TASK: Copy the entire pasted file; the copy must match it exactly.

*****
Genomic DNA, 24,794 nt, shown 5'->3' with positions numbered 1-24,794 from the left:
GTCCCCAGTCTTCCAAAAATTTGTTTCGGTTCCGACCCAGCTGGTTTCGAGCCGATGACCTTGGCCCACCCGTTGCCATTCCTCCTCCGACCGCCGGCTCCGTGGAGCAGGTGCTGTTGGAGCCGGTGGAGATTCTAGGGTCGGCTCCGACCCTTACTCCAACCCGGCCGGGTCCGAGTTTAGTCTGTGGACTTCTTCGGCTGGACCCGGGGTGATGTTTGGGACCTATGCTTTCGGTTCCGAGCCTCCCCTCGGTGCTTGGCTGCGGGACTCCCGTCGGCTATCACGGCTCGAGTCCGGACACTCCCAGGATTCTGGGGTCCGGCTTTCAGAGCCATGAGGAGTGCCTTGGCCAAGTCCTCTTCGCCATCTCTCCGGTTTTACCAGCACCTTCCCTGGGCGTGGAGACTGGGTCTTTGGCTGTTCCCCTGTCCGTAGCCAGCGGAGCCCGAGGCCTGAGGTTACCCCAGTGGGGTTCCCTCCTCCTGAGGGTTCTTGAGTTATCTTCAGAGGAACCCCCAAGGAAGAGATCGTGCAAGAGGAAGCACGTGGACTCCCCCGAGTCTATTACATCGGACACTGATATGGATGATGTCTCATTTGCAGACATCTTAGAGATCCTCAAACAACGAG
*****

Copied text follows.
Genomic DNA, 24,794 nt, shown 5'->3' with positions numbered 1-24,794 from the left:
GTCCCCAGTCTTCCAAAAATTTGTTTCGGTTCCGACCCAGCTGGTTTCGAGCCGATGACCTTGGCCCACCCGTTGCCATTCCTCCTCCGACCGCCGGCTCCGTGGAGCAGGTGCTGTTGGAGCCGGTGGAGATTCTAGGGTCGGCTCCGACCCTTACTCCAACCCGGCCGGGTCCGAGTTTAGTCTGTGGACTTCTTCGGCTGGACCCGGGGTGATGTTTGGGACCTATGCTTTCGGTTCCGAGCCTCCCCTCGGTGCTTGGCTGCGGGACTCCCGTCGGCTATCACGGCTCGAGTCCGGACACTCCCAGGATTCTGGGGTCCGGCTTTCAGAGCCATGAGGAGTGCCTTGGCCAAGTCCTCTTCGCCATCTCTCCGGTTTTACCAGCACCTTCCCTGGGCGTGGAGACTGGGTCTTTGGCTGTTCCCCTGTCCGTAGCCAGCGGAGCCCGAGGCCTGAGGTTACCCCAGTGGGGTTCCCTCCTCCTGAGGGTTCTTGAGTTATCTTCAGAGGAACCCCCAAGGAAGAGATCGTGCAAGAGGAAGCACGTGGACTCCCCCGAGTCTATTACATCGGACACTGATATGGATGATGTCTCATTTGCAGACATCTTAGAGATCCTCAAACAACGAG